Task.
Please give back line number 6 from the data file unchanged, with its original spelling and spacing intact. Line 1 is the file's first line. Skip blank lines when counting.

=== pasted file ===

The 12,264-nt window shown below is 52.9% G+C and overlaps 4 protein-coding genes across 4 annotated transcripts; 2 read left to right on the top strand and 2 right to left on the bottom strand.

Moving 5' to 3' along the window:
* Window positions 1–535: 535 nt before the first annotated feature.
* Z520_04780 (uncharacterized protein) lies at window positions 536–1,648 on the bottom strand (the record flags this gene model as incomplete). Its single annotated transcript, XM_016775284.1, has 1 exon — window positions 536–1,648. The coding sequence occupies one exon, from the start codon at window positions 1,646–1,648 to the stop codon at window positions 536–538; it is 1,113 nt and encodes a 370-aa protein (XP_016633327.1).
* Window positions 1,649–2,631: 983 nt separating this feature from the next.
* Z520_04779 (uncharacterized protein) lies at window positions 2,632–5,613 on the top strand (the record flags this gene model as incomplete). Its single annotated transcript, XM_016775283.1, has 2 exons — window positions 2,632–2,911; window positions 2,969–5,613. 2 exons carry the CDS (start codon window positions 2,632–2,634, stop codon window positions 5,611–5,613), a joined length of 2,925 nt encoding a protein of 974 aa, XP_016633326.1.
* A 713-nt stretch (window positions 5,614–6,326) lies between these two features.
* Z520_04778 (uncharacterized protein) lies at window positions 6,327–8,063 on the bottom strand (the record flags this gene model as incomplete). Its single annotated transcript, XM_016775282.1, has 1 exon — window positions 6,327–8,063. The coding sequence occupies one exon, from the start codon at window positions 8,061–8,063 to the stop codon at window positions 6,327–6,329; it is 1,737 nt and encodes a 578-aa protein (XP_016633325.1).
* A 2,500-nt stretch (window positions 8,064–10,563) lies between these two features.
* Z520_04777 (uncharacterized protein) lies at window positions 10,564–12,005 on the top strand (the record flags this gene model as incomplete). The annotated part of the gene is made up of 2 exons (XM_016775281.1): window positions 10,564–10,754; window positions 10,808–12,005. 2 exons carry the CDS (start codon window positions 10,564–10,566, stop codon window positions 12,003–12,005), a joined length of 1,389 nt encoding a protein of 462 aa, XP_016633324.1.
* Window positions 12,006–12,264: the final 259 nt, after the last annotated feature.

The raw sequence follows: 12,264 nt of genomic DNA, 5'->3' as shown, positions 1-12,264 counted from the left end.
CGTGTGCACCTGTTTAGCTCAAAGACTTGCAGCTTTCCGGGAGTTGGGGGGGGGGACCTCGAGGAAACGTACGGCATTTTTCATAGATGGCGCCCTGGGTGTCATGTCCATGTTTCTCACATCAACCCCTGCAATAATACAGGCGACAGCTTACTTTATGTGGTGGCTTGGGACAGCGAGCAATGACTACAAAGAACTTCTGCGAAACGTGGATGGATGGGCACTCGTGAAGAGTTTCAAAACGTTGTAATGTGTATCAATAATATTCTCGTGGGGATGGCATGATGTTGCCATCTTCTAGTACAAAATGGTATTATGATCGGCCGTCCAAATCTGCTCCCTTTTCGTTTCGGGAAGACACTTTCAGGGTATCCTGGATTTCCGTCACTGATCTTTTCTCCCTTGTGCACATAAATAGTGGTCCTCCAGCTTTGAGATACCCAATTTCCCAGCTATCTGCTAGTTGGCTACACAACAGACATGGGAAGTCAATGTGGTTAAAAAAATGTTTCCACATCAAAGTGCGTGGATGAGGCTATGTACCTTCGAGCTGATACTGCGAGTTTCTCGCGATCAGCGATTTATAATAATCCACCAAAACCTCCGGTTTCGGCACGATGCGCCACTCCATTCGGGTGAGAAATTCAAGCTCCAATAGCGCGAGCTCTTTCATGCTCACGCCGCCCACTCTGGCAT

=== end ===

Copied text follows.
* Z520_04779 (uncharacterized protein) lies at window positions 2,632–5,613 on the top strand (the record flags this gene model as incomplete). Its single annotated transcript, XM_016775283.1, has 2 exons — window positions 2,632–2,911; window positions 2,969–5,613. 2 exons carry the CDS (start codon window positions 2,632–2,634, stop codon window positions 5,611–5,613), a joined length of 2,925 nt encoding a protein of 974 aa, XP_016633326.1.